In the last ten years of the 20th century, the world was twice confronted with unbelievable news from Africa. First, there was the end of Apartheid in South Africa. Who would have thought that such a change would be possible without bloodshed? But the miracle happened, due to responsible political and Church leaders and as a result of the unique processes organized through the Truth and Reconciliation Commission under the leadership of Archbishop Desmond Tutu. The second unbelievable experience from Africa was of a rather different and awfully shocking nature: the mass killings in Rwanda. This event soon developed into a real genocide and created a wave of horror around the world. There, political and Church leaders had been unable to prevent this crime against humanity.
Endorsements & Reviews-
"In the present volume, the question is raised: can we compare the situation in South Africa with that in Rwanda? Can Rwandan leaders draw lessons from the peace process in South Africa? For in this landlocked country, reconciliation still has to start. These are some of the daring questions that the author has put to himself in long years of intensive research. He came to remarkable conclusions. Although this book is a scientific work (the Audrey Richards Prize for the best research on Africa  was attributed to it by the African Studies Association of the UK), the story is written in such a way that you will find it difficult to put it down before the last page is turned." Dr. Jan van Butselaar, former General Secretary of the Netherlands Missionary Council "This work has provided us with a deep insight into the post-conflict attempts to bring lasting peace to Rwanda. The author has shown tremendous ingenuity in utilizing a multidimensional approach to this important study. This book is a must for any group or individuals interested in learning from the experiences of attempts to construct sustainable peace in this part of Africa." Professor Alfred Babatunde Zack-Williams, University of Central Lancashire "Cyuma was present in Rwanda before and during the genocide and could see its ghastly events unfolding in response to the invasion of the north by the RPA. The conflict was quite different from the chronic racial one in South Africa, so to combine the two and compare the resolution techniques used in both places is masterly. Cyuma was the first ever African co-winner of the Audrey Richards Prize for the best thesis on Africa submitted in the UK." Dr Ben Knighton, Research Tutor Oxford Centre for Mission Studies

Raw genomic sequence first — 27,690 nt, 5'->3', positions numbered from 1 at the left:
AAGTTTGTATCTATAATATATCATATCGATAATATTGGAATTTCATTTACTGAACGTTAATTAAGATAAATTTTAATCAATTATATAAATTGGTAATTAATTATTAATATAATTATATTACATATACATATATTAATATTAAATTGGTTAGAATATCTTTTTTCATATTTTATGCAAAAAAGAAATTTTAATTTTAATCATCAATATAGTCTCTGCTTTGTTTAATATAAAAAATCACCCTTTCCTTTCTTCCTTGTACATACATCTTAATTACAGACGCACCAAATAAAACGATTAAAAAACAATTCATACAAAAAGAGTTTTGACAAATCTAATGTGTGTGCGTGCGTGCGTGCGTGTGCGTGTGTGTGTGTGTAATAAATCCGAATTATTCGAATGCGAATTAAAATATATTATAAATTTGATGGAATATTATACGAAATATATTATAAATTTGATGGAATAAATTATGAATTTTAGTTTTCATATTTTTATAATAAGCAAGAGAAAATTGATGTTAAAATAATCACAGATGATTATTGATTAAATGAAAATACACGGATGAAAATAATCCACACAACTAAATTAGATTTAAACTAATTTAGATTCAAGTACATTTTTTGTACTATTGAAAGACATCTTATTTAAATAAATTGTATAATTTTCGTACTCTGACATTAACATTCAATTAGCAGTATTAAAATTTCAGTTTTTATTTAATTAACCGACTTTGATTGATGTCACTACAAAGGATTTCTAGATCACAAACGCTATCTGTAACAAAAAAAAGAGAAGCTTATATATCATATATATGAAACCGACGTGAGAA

Samuel Cyuma is of Rwandan origin. He studied theology at the Butare Theological College before becoming pastor in the Presbyterian Church of Rwanda and tutor at Pastoral Institute of the Presbyterian Church of East Africa. For advanced studies, he went to the University of Kinshasa (Zaire), and to New College, University of Edinburgh (Scotland). The research for his doctoral thesis was realized at the Oxford Centre for Mission Studies. He is presently a pastor of the United Reformed Church in England.